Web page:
U.S. troubled by increasing extrajudicial killings in Philippines
Relatives of a suspected drug pusher, who was shot and killed by unidentified men, react upon learning that their kin was killed in Quezon city, metro Manila, Philippines March 7, 2017. REUTERS/Romeo Ranoco
WASHINGTON (Reuters) - The United States said on Thursday it was troubled by the growing number of extrajudicial killings in Philippine President Rodrigo Duterte's war on drugs and called on Manila to stick to its commitment to investigate them.
Close to 9,000 people, mostly drug users and small-time dealers, have been killed since Duterte took office almost 10 months ago and promised an unrelenting campaign to rid the Philippines of illicit narcotics.
Police say about a third of the victims were shot by officers in self-defence. Human rights groups believe many of the remaining two thirds were killed by paid assassins cooperating with the police or by police themselves, disguised as vigilantes. The government and police reject that.
Patrick Murphy, the U.S. deputy assistant secretary of state for Southeast Asia, said the United States shared Manila's objective of eliminating the scourge of illicit drugs and wanted to help.
"We however do have a very sustained and deep concern when elements of the drug war are operating outside the rule of law," Murphy told reporters. "The growing number of extrajudicial killings is troubling."
Rights advocates were concerned when U.S. Secretary of State Rex Tillerson sidestepped questions about extrajudicial killings in the Philippines during his January confirmation hearing, raising the possibility that President Donald Trump might take a softer line on the issue than his predecessor, President Barack Obama.
Murphy said there was a distinction between being a nominee and the secretary of state and Tillerson was now the leader of the policy of expressing concern about the way the drug war was being waged.
"We are urging the Philippines to follow up on its commitment to investigate extrajudicial killings whether they are committed by law enforcement, or of a vigilante nature," he said.
Earlier on Thursday, Duterte's office rejected allegations by two senior police officers in a Reuters report that police received cash rewards for executing drug suspects, while the most high-profile critic of the president backed the officers' claims.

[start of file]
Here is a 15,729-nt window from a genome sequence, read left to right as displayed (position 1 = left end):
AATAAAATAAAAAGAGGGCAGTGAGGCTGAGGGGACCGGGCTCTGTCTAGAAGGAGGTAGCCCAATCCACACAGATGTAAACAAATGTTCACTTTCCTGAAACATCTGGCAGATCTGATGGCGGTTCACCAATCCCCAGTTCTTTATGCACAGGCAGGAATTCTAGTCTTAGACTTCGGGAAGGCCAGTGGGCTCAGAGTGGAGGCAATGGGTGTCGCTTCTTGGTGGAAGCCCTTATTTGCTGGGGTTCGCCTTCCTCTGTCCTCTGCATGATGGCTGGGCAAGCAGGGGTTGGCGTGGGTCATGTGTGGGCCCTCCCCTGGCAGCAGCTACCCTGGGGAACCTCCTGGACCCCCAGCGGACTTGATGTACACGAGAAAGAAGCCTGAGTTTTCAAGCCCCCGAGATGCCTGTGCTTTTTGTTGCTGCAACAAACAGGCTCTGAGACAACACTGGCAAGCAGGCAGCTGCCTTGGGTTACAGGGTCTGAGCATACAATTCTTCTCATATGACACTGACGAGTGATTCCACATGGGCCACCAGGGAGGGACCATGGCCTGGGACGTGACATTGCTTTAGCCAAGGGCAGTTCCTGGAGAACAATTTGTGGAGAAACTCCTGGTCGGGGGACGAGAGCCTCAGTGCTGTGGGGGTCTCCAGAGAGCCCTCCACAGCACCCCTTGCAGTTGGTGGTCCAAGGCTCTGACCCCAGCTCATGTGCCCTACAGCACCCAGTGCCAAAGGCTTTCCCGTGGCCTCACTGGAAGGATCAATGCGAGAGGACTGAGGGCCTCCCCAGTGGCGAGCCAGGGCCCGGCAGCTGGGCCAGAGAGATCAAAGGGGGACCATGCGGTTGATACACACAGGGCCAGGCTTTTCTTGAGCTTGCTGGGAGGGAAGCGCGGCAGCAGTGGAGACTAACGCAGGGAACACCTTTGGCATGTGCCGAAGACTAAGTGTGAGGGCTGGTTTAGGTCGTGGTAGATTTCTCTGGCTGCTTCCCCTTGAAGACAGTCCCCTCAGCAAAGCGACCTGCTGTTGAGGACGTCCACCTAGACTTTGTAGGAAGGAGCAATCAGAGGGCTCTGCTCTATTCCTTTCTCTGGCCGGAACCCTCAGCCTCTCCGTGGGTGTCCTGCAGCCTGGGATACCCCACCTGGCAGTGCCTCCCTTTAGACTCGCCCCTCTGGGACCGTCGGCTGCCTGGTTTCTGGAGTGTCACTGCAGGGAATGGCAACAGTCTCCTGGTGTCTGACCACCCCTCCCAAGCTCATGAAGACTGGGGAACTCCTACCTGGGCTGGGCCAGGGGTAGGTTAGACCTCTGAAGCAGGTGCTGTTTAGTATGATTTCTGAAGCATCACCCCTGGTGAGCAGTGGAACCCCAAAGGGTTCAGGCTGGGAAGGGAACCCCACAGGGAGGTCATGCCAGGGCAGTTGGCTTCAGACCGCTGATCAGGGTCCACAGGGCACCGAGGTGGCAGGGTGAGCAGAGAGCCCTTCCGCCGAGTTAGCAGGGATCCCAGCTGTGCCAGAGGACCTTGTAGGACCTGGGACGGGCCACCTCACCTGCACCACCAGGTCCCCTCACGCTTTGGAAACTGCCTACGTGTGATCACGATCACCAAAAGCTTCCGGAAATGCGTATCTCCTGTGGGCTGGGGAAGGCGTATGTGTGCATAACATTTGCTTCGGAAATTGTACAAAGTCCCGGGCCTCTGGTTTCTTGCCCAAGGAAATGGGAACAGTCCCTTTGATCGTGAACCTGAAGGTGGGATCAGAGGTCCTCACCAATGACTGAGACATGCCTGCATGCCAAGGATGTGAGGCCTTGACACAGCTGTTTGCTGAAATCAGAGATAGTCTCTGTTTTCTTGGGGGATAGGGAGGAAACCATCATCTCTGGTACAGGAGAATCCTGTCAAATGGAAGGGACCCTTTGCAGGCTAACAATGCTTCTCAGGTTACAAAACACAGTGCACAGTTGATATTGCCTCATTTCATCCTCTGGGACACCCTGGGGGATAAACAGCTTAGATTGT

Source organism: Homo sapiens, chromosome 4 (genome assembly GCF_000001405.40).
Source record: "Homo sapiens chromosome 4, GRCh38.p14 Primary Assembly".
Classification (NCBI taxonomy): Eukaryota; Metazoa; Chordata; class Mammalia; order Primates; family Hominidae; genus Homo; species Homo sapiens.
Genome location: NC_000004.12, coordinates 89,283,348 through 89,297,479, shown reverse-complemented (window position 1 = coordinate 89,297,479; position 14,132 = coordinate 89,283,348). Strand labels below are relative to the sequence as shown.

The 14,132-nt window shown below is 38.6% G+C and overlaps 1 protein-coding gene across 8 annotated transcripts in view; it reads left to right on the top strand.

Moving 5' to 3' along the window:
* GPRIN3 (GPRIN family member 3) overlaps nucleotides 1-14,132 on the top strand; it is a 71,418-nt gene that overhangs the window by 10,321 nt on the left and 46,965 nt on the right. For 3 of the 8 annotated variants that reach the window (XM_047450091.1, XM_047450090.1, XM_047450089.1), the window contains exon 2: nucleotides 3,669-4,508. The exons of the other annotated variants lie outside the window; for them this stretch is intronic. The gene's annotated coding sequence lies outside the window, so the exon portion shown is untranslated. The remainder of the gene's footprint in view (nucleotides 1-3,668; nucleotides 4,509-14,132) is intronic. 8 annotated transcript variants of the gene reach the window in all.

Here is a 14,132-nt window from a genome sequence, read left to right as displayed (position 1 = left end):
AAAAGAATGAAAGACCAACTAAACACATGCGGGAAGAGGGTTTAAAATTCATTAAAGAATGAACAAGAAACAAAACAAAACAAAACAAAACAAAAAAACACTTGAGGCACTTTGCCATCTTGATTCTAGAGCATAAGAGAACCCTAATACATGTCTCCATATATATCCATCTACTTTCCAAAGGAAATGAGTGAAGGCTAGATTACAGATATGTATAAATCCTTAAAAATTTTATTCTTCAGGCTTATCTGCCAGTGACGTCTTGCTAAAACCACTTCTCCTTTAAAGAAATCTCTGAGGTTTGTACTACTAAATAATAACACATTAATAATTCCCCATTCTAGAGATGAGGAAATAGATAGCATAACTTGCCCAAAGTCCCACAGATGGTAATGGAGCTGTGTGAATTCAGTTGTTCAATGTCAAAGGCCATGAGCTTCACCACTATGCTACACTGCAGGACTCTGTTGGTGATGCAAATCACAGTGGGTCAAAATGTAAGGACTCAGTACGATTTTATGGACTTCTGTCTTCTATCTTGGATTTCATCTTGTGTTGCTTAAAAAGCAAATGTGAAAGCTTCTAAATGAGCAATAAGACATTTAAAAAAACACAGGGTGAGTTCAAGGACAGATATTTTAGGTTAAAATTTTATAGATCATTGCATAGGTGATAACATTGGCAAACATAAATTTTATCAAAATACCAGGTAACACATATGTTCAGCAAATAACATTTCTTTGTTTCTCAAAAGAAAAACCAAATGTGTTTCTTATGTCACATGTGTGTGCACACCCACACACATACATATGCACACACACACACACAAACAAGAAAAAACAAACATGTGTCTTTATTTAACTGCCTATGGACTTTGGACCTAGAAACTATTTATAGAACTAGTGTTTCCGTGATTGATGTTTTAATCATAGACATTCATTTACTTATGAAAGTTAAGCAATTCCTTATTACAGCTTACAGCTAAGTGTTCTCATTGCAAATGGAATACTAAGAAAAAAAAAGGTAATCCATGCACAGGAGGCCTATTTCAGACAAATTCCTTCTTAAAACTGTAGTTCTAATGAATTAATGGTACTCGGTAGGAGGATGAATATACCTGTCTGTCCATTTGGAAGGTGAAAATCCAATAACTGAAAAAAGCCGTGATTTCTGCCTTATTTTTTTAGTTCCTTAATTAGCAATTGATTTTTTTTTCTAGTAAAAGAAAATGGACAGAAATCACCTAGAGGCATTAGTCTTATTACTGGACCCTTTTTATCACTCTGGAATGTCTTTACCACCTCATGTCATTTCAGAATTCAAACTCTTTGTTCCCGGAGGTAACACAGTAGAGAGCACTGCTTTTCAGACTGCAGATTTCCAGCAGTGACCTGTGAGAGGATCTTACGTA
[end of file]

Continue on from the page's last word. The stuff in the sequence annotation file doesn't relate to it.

Duterte was infuriated by U.S. expressions of concern about extrajudicial killings after he took office last year and threatened to sever the long-standing U.S. defence alliance.
Duterte spoke positively about Trump, a fellow populist, after the U.S. presidential election in November, although his anti-U.S. rhetoric continued.
(Reporting by David Brunnstrom and Yeganeh Torbati; Editing by Frances Kerry)
Iran was behind cyber attack on British lawmakers in June - The Times Cables and computers are seen inside a data centre at an office in the heart of the financial district in London, Britain May 15, 2017. REUTERS/Dylan Martinez LONDON (Reuters) - Iran carried out a cyber attack on British...READ MORE...
China confirms will amend party constitution, likely to include Xi's theories A picture shows Chinese President Xi Jinping's portrait during an exhibition displaying China's achievements for the past five years, as a part of the celebrations of the upcoming 19th National Congress of the Communist...READ MORE...
Gunmen attack Kenyan school, killing six children: officials NAIROBI (Reuters) - Seven people, six of them children, were killed in northern Kenya on Saturday when unknown assailants attacked a school, officials said. Cattle rustling and clashes over grazing and farming land are relatively common...READ MORE...
U.S.-backed SDF to let Syrian Islamic State fighters leave RaqqaBy John Davison and Tom Perry Children play inside a truck at a refugee camp for people displaced because of fightings between the Syrian Democratic Forces and Islamic State militants in Ain Issa, Syria October 14, 2017. REUTERS/Erik...READ MORE...